Wake of the Bloody Angel – Alex Bledsoe

Wake of the Bloody Angel - Alex Bledsoe

Ah, Angelina – she's a fine girl, a fine girl. I don't think she would have been a good wife, though, not even to the man she - as she tells sword jockey Eddie LaCrosse - fell in love with some twenty years ago. This man, Edward Tew, then began a new career as a pirate to fund a happy life with her, made one surprise huge score, and then vanished. She hires Eddie to find Tew - and despite some reluctance to work for a friend someone he knows so well he agrees to take the case.

This is the fourth book in this series, with, therefore, an established universe (which I hadn't visited before), so the new reader (that would be me) is left to figure out that Eddie is, basically, Sam Spade with a sword instead of a gun (hence "sword jockey"), a former mercenary who now takes on private investigator-y work. His world is not one built strictly along any classical fantasy lines: this is a place with permeable boundaries, where such things as popular American songs of the seventies and Shakespeare's Henry V bleed through in such a way that makes it clear that Alex Bledsoe's tongue was firmly in cheek while he wrote. It doesn't scream "look how FUNNY!" - it just is. I'm looking forward to seeing what seeped through in the other books in the series.

Eddie is very, very cool. He's the private eye you want to hire - competent, smart, not entirely cynical as yet, funny, and with good connections. One of these latter is Jane Argo, former pirate queen turned pirate hunter, who is herself pretty awesome. Almost, in fact, as awesome as her reputation states, rather like Eddie. I like their relationship – all of the relationships, in fact. They're a well-formed cast of characters – just what I needed: another series I need to go find and read. I'll just stop sleeping now.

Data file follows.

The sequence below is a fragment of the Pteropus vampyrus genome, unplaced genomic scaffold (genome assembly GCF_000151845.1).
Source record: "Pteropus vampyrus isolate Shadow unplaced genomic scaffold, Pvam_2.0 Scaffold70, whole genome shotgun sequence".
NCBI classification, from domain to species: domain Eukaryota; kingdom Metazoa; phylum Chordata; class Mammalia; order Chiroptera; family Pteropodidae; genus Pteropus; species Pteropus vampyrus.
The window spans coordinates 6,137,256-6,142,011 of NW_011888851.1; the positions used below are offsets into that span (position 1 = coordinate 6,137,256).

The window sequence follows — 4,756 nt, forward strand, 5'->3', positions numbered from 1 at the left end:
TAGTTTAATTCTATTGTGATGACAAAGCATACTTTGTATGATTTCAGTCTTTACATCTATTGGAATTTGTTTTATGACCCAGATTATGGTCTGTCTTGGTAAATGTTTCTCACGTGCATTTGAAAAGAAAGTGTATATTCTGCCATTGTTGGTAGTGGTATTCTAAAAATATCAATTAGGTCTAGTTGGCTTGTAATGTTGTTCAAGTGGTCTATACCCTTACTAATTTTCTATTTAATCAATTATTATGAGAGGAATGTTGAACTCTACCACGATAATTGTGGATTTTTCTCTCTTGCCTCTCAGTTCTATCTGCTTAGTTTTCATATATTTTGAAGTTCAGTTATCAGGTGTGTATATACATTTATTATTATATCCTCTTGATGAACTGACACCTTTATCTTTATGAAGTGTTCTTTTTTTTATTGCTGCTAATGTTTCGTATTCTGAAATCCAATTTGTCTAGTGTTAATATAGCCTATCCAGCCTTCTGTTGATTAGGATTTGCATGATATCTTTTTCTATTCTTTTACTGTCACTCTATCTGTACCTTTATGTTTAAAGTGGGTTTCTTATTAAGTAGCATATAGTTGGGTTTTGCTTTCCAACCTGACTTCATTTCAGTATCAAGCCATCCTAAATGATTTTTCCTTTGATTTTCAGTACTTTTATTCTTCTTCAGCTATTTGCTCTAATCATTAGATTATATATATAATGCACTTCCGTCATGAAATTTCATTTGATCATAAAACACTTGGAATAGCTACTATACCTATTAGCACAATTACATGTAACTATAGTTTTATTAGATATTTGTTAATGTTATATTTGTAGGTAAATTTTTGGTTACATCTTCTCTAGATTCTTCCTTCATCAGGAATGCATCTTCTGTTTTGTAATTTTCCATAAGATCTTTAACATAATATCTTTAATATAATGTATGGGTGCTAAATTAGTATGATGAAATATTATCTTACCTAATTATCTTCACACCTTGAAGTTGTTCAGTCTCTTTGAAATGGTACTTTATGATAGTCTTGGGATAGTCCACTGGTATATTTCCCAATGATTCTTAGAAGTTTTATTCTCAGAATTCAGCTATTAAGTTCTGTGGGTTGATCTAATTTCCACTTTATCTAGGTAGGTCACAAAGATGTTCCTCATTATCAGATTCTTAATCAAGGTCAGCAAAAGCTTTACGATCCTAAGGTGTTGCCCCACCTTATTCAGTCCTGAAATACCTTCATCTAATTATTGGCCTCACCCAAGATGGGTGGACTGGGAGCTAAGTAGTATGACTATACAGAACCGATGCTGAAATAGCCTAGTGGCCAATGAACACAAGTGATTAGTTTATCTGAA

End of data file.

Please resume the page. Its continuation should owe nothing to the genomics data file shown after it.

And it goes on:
The action moves from the tavern to the port town where Angelina once lived, to a prison which would make for a tremendous film sequence, to sundry pirate – er, sailing ships and a deserted desert island. And action there is in plenty, as to Angelina's mystery is added a new, larger one, which may just be related: ships are being found adrift, their crews and passengers having done a Marie Celeste: they are simply gone, leaving lifeboats and possessions and in some cases half-eaten meals behind. Sailors are scared, from the greenest cabin boy to the most gnarled pirate – but Eddie has a hunch, and he cajoles his ship's captain and crew to go against what seems to be common sense and go investigating. And on through ghosts and sea monsters and shipboard battle (and theatrical performance, which was a kick) the hunt takes them.

It was Robert Louis Stevenson-meets-Jim Butcher. It was tremendous fun. Another one for The List.

Source: http://agoldoffish.wordpress.com/2012/08/04/wake-of-the-bloody-angel-alex-bledsoe